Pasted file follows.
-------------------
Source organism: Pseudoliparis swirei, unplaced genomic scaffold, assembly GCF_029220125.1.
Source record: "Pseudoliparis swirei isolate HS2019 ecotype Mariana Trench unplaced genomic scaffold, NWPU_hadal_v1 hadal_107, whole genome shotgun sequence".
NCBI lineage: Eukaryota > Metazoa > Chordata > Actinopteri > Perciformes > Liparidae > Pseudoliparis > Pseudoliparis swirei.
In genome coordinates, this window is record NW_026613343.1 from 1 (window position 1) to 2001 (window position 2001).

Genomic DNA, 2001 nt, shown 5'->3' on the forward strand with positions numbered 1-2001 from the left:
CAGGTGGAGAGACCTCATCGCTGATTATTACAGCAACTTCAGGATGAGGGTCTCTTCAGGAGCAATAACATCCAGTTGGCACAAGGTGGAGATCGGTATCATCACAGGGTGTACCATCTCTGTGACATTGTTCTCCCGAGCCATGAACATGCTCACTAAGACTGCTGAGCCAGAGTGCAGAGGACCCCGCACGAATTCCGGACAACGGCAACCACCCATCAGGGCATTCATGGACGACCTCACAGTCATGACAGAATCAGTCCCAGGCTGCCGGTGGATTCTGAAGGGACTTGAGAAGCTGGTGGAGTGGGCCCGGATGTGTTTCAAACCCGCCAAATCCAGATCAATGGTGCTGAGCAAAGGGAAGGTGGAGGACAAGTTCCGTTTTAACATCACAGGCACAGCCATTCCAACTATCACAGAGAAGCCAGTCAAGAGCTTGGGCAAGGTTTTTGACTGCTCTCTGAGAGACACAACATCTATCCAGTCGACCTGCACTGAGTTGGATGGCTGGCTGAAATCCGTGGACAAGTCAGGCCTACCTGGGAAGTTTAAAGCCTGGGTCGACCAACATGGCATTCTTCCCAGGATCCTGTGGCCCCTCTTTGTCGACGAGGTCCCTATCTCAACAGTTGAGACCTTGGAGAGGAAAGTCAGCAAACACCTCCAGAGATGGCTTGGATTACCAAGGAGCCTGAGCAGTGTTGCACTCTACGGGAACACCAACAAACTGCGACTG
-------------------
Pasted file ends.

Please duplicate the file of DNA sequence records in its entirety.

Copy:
Source organism: Pseudoliparis swirei, unplaced genomic scaffold, assembly GCF_029220125.1.
Source record: "Pseudoliparis swirei isolate HS2019 ecotype Mariana Trench unplaced genomic scaffold, NWPU_hadal_v1 hadal_107, whole genome shotgun sequence".
NCBI lineage: Eukaryota > Metazoa > Chordata > Actinopteri > Perciformes > Liparidae > Pseudoliparis > Pseudoliparis swirei.
In genome coordinates, this window is record NW_026613343.1 from 1 (window position 1) to 2001 (window position 2001).

Genomic DNA, 2001 nt, shown 5'->3' on the forward strand with positions numbered 1-2001 from the left:
CAGGTGGAGAGACCTCATCGCTGATTATTACAGCAACTTCAGGATGAGGGTCTCTTCAGGAGCAATAACATCCAGTTGGCACAAGGTGGAGATCGGTATCATCACAGGGTGTACCATCTCTGTGACATTGTTCTCCCGAGCCATGAACATGCTCACTAAGACTGCTGAGCCAGAGTGCAGAGGACCCCGCACGAATTCCGGACAACGGCAACCACCCATCAGGGCATTCATGGACGACCTCACAGTCATGACAGAATCAGTCCCAGGCTGCCGGTGGATTCTGAAGGGACTTGAGAAGCTGGTGGAGTGGGCCCGGATGTGTTTCAAACCCGCCAAATCCAGATCAATGGTGCTGAGCAAAGGGAAGGTGGAGGACAAGTTCCGTTTTAACATCACAGGCACAGCCATTCCAACTATCACAGAGAAGCCAGTCAAGAGCTTGGGCAAGGTTTTTGACTGCTCTCTGAGAGACACAACATCTATCCAGTCGACCTGCACTGAGTTGGATGGCTGGCTGAAATCCGTGGACAAGTCAGGCCTACCTGGGAAGTTTAAAGCCTGGGTCGACCAACATGGCATTCTTCCCAGGATCCTGTGGCCCCTCTTTGTCGACGAGGTCCCTATCTCAACAGTTGAGACCTTGGAGAGGAAAGTCAGCAAACACCTCCAGAGATGGCTTGGATTACCAAGGAGCCTGAGCAGTGTTGCACTCTACGGGAACACCAACAAACTGCGACTG